Genomic DNA samples (25 μL; 100 ng/μL) were digested using FastDigest TrulI (Fermentas, Vilnius, Lithuania) at 65°C for 10 min. The digested fragments, ranging in size from 400 to 1200 bp, were ligated to MseI adapter A (5'-ACGATGAGTCCTGAG-3')/MseI adapter B (5'-TACTCAGGACTCAT-3') by T4 DNA ligase (Fermentas) at 37°C for 4 h. Subsequently, the samples were denatured at 95°C for 10 min and the denaturation products were immediately hybridized (for 1 h at 61°C) with Bio-labeled probes consisting of (CT)15 and (GT)15. The linker-ligated fragments containing microsatellite repeats were captured using Streptavidin-coated Magnetic Sphere Particles (Promega, Madison, WI, USA). Target DNA fragments were amplified using MseI adapter A, non-captured DNA fragments were washed away, and the PCR products were purified using GenCleanPCR (Generay Biotech Co. Ltd., Shanghai, China). The purified PCR products were then ligated into the PMD19-T vector (Takara, Shiga, Japan) at 16°C for 4 h, followed by transformation into OneShot chemically competent Escherichia coli DH5α (Tiangen) that were grown in a constant temperature incubator at 37°C for 14 h. Transformants were selected on lysogeny broth agar plates containing ampicillin (60 μg/mL). The positive clone fragments were amplified using M13 general primers and the PCR products were separated on 1% agarose gels. In this study, 150 positive clones containing DNA fragments ranging from 500 to 1000 bp were selected for subsequent sequencing by Invitrogen (Guangzhou, China).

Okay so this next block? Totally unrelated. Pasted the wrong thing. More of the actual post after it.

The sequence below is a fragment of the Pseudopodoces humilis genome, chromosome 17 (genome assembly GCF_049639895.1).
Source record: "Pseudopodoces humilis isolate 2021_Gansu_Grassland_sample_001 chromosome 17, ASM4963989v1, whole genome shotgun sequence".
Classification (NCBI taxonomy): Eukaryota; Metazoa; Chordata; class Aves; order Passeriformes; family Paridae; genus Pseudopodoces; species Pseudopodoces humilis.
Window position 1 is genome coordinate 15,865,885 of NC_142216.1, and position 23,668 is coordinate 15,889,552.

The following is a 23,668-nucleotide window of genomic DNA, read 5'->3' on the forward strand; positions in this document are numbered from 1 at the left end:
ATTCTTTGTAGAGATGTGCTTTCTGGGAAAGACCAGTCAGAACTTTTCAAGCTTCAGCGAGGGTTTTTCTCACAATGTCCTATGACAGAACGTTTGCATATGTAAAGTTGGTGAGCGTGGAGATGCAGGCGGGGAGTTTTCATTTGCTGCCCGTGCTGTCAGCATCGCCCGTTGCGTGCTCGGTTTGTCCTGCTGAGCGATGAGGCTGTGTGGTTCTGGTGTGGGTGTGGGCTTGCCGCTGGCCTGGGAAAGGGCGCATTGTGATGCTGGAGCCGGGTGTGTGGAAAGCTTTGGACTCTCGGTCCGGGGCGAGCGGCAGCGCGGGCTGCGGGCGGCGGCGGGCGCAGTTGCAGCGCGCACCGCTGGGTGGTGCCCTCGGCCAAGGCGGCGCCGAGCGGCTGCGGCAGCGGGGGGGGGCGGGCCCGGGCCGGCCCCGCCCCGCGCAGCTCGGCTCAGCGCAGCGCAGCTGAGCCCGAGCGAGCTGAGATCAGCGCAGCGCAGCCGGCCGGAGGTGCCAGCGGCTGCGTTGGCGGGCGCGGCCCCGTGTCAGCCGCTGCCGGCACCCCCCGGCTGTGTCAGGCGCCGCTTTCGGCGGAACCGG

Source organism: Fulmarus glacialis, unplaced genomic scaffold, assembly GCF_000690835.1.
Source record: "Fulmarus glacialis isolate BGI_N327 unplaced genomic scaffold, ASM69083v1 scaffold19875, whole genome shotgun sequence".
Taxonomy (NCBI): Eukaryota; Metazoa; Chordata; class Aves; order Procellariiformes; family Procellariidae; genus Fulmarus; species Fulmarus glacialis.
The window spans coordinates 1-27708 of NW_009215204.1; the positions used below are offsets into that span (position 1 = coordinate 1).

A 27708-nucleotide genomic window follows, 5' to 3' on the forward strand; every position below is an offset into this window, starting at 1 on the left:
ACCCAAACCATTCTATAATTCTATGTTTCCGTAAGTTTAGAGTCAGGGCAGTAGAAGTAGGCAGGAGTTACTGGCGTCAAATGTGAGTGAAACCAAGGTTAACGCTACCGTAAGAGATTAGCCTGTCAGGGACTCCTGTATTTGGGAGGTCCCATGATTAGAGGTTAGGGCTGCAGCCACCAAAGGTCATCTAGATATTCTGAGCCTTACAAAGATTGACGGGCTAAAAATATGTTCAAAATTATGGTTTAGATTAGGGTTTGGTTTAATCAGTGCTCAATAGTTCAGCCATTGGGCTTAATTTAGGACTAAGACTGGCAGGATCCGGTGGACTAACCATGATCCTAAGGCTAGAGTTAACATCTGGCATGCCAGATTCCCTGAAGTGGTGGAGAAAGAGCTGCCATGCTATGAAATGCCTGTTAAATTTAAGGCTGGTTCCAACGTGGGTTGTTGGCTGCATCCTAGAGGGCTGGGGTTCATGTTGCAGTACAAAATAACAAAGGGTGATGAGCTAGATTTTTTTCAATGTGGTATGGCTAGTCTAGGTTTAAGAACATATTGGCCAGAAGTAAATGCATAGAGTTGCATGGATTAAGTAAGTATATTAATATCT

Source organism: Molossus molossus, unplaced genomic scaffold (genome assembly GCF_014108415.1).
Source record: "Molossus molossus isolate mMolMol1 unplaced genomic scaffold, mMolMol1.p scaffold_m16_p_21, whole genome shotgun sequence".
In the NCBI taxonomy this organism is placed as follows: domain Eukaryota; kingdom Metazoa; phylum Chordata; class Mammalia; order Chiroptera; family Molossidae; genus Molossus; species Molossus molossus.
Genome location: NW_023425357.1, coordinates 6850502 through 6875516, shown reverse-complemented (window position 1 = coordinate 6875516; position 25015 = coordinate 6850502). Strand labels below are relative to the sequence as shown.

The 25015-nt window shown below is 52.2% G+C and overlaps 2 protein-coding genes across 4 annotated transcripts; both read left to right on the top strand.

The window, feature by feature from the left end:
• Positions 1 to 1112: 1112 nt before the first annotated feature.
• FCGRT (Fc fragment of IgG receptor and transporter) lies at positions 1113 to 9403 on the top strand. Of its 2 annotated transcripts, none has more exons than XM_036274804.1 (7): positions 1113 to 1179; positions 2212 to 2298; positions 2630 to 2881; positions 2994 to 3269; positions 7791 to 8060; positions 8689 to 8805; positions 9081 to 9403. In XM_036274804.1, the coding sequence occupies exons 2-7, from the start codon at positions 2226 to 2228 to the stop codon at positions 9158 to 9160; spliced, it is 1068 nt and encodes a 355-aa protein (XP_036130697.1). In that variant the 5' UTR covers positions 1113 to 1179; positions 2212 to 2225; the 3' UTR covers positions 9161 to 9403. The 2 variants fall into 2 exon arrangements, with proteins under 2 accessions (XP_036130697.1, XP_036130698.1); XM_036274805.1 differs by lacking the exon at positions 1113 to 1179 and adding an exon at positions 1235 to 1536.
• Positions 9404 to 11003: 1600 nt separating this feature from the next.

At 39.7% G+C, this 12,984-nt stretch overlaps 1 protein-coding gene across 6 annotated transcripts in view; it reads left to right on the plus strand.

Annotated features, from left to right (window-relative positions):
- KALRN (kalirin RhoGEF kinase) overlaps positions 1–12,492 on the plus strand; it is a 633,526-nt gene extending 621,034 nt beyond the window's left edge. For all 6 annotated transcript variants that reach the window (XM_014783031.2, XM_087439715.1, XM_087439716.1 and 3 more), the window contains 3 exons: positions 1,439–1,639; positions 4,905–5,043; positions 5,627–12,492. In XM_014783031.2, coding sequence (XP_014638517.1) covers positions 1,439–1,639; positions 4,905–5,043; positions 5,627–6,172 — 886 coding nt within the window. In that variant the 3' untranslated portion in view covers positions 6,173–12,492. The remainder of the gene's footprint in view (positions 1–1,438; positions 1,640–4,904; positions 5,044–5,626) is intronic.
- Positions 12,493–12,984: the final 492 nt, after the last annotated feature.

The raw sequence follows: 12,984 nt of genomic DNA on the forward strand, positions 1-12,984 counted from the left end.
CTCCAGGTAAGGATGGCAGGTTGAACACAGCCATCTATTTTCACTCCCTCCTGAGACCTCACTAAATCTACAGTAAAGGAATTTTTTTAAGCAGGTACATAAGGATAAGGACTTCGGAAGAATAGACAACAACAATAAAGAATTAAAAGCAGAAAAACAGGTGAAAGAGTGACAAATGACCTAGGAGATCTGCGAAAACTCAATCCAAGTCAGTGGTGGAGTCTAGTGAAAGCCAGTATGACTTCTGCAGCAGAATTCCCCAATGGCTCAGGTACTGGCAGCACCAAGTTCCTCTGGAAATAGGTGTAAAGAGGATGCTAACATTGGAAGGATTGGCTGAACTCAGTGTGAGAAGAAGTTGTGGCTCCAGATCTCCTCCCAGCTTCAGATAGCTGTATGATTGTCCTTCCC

We found that 149 fragments were successfully sequenced. Based on the search results from SSRhunter v. 1.3 (Nanjing Agricultural University, China), 111 clones contained microsatellites. A set of 49 primers were then designed using Primer Premier v. 5.0 (Premier, Canada). Finally, 28 primer pairs were selected for testing by amplifying the genomic DNA of 30 L. japonicus individuals captured in Xiamen, China. The assessment of the optimal annealing temperatures of the 28 primer pairs was performed on four individuals using gradient PCR. The annealing temperatures were found to range between 43.5° and 55.5°C. The PCR amplification was employed in a final volume of 10 μL consisting of 50 ng genomic DNA, 10X Taq buffer, 2 mM MgCl2, 0.4 μM of each primer, 0.25 U Taq DNA polymerase (Fermentas), and 0.2 mM each dNTP. The cycling reaction conditions were as follows: pre-denaturation at 94°C for 5 min, followed by 32 cycles at 94°C for 30 s, 30 s at the optimized annealing temperature (Table 1), 72°C for 60 s, and a final extension step at 72°C for 10 min. The PCR products were resolved on 6% denaturing polyacrylamide gels using a Sequi-Gen Sequencing Cell machine (Bio-Rad, Hercules, CA, USA) and visualized by silver staining along with a 10-bp DNA ladder. Finally, the important genetic information and index of the 10 microsatellite loci identified as being polymorphic were analyzed using POPGENE 32 (v. 1.32) (Yeh et al., 2000) and CERVUS (v. 3.0), and those softwares were download from the China Science Software Network.